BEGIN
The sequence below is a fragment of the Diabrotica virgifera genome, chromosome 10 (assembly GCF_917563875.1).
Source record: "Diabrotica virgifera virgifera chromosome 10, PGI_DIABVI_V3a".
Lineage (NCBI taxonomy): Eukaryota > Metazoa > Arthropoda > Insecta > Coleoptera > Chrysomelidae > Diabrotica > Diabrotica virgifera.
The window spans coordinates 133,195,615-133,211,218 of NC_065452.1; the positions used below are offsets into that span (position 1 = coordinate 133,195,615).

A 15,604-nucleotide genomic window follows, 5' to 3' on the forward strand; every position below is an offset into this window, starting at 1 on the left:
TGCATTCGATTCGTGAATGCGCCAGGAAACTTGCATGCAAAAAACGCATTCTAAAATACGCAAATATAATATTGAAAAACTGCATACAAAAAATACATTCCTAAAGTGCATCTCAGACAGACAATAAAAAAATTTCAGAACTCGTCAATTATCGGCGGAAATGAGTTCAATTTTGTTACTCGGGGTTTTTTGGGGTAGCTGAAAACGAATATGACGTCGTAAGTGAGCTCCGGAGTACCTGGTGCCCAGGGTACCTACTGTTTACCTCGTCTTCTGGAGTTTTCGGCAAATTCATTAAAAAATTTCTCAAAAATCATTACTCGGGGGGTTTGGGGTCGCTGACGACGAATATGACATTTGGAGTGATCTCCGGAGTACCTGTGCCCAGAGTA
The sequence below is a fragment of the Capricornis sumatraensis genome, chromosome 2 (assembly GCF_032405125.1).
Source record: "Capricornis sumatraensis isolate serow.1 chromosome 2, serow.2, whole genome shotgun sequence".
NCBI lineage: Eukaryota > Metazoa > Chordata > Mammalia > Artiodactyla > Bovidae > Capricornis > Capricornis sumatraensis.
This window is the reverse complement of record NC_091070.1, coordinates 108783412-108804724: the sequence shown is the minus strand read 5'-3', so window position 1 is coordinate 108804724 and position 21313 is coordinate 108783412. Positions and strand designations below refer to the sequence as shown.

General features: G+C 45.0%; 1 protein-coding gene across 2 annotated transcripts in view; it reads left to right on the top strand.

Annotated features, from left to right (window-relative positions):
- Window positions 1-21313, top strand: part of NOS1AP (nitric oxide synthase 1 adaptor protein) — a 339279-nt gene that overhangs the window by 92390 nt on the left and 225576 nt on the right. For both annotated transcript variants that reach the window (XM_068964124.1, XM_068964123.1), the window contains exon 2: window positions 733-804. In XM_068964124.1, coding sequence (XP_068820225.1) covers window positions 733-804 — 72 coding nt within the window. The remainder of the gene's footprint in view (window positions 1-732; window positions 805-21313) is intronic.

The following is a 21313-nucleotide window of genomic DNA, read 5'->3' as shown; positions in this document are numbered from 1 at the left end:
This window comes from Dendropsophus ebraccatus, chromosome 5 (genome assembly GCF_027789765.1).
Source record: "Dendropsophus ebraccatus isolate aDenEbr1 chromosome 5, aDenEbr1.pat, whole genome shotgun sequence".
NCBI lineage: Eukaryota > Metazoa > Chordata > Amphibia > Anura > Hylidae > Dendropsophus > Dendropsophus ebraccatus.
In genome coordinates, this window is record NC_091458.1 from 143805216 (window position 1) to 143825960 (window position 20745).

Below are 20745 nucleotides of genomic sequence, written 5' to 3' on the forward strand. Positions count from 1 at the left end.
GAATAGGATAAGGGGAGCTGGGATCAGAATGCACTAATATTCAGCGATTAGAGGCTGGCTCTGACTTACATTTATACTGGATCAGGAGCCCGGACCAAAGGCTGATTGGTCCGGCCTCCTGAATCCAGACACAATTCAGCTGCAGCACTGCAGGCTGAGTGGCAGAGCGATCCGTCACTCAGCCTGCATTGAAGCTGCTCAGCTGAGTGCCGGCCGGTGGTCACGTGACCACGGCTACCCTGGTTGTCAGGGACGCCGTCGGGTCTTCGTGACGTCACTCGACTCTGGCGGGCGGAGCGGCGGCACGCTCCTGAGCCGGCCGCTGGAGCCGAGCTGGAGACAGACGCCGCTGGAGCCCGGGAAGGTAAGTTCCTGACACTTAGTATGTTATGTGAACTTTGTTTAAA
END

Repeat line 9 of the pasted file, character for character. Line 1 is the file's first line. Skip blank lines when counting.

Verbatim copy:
NCBI lineage: Eukaryota > Metazoa > Chordata > Mammalia > Artiodactyla > Bovidae > Capricornis > Capricornis sumatraensis.